“They take wrestling away from you. Wrestling is my first love, aside from my wife, that I’m most damn passionate about. I love it. I feel now like I’ve got it back, finally.”
Reflecting on his time before leaving WWE, Jon Moxley shared how he used to dream of becoming a wrestler where he would talk in the mirror and wake up in the middle of the night to come up with lines that would help build a story into a match.
“Promos used to be my favorite part of wrestling. I loved it. It ended up becoming my least favorite part — the part I dreaded the most.
“[In WWE], it wasn’t me coming up with ideas and coming up with a way to hook you into our story, it was me trying not to look like an idiot. It was me trying to appease all these different people. You know, sitting down with a writer while he’s writing, that is not how it’s supposed to be.”
“They had no idea I was going to get over.”
Before turning on his Shield brothers and turning heel in 2018, Ambrose was one of the most over faces in the company. Despite that, he admits that WWE had no plans for him as a face.
“They never had any plans for me when they had me as a babyface. When The Shield broke up, they were going to have a little feud between me and Seth. Had I just petered out and went away, they would have been fine with that. They had no idea I was going to get over. And I got over on my own.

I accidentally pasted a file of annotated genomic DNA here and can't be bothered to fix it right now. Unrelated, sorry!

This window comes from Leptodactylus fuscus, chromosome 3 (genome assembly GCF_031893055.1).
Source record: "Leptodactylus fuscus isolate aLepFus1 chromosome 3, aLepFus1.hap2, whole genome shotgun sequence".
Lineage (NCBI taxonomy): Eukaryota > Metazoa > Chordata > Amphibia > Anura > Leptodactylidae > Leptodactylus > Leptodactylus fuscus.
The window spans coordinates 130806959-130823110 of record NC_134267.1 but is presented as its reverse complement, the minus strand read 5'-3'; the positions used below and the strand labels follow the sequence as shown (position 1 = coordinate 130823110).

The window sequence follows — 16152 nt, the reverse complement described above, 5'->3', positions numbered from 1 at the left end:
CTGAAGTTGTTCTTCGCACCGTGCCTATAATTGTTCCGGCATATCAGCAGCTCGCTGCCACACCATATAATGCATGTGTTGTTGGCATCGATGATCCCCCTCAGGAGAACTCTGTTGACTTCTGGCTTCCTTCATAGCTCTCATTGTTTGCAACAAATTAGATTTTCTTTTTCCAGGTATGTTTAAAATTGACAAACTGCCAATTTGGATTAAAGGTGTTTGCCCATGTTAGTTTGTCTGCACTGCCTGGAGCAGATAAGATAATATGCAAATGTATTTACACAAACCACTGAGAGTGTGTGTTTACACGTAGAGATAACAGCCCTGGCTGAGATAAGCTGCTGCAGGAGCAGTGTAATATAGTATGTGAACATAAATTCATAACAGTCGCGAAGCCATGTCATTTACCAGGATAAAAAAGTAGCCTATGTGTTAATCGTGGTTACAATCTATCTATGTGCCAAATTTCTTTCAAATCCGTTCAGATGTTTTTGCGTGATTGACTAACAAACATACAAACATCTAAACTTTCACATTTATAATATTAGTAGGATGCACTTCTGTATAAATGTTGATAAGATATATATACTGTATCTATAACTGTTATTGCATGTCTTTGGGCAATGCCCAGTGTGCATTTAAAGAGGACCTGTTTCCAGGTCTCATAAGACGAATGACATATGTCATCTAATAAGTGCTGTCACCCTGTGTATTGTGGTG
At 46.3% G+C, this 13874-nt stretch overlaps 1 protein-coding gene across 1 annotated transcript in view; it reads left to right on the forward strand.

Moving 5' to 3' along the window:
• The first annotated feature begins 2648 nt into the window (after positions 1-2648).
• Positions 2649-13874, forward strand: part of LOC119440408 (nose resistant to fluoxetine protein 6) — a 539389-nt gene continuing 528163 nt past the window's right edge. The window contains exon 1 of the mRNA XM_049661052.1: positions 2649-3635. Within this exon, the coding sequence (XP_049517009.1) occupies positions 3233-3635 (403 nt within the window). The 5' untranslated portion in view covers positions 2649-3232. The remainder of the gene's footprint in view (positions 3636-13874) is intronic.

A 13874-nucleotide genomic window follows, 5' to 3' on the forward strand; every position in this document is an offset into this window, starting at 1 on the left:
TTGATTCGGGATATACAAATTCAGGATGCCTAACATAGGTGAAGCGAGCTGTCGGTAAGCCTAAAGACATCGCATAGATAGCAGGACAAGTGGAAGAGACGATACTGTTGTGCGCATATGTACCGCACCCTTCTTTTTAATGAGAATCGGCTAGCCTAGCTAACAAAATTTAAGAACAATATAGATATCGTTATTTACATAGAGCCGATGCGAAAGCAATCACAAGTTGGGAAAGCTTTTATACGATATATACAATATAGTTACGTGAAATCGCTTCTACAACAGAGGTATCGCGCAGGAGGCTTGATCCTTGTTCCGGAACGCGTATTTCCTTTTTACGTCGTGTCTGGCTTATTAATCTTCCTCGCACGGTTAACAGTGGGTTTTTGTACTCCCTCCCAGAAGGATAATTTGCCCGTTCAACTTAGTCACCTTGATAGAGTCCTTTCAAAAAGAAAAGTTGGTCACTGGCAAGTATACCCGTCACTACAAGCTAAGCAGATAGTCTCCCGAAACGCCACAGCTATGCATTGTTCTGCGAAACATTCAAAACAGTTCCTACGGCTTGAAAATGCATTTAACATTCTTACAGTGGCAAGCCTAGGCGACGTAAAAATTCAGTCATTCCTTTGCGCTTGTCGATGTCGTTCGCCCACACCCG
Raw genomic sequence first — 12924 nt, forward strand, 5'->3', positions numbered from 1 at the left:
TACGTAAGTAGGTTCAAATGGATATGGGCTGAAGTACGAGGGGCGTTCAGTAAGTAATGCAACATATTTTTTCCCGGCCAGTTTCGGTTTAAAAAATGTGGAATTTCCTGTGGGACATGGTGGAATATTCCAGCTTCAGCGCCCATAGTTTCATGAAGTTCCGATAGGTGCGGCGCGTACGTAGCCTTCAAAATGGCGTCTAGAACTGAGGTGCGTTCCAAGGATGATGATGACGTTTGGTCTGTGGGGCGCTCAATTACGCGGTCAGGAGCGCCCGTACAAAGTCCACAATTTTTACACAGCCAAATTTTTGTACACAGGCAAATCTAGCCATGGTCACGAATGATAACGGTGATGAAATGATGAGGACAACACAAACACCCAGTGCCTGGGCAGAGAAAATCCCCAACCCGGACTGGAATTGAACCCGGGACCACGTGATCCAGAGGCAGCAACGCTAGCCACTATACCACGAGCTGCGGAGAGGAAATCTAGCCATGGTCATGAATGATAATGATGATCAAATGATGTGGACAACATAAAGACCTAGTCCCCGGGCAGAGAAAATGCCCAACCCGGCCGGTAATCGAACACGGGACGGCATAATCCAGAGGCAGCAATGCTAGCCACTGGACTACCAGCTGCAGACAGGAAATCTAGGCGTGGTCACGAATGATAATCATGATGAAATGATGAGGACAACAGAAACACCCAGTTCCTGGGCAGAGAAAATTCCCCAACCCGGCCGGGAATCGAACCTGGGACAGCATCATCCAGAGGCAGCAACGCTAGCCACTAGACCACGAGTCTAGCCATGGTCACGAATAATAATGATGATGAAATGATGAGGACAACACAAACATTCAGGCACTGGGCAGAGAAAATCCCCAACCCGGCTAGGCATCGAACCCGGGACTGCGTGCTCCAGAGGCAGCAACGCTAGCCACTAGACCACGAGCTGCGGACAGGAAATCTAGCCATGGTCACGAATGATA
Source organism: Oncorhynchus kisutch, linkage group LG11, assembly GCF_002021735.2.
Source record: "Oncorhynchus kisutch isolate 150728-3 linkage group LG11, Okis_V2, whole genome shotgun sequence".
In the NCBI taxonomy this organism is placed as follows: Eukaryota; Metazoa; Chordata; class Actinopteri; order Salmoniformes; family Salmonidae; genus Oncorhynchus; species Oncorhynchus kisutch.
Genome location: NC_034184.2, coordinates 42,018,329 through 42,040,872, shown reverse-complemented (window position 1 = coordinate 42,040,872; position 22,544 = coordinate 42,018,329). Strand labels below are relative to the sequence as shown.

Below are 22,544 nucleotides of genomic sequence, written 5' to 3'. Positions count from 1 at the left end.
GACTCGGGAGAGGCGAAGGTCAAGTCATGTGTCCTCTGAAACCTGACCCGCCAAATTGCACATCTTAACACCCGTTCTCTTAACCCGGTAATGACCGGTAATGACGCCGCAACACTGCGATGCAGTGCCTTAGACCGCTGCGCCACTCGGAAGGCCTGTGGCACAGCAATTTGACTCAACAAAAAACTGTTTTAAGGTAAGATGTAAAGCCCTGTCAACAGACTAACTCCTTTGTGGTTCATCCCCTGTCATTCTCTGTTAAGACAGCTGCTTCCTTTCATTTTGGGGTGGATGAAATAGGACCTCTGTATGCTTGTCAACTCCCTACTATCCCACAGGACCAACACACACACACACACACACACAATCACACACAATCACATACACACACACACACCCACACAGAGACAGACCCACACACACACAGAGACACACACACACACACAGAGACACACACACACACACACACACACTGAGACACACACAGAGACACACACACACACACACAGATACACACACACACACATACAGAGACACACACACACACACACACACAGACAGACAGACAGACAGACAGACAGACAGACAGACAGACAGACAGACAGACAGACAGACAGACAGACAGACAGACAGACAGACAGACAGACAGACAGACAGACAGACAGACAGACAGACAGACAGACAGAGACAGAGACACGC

“I had no idea I was going to be a babyface; I had no idea. My idea for the character was like 90% John McClane from Die Hard and then 10% Dusty Rhodes, and other people I’m inspired by, I don’t know, Bret Hart, big Japan deathmatch guys, do you know what I mean? But someone who gets his ass kicked all the time, perseveres, and walks through glass with bare feet, maybe throws a one-liner out there which I’m capable of, which may have been one of my biggest mistakes because once I showed them that I had even a shred of comedic timing, it was over. Now they’re writing jokes for me. But I got over on my own.
“I felt like I was fighting for my life those first few months as a babyface like everybody else was going to be pyro and crazy entrances, and I was just going to walk to the ring, no entrance, no gimmicks, none of that, just fighting. I think that’s why the people connected with me there.
At this point, Moxley surprised many people in the back, and Dean Ambrose merchandise was flying off the shelves.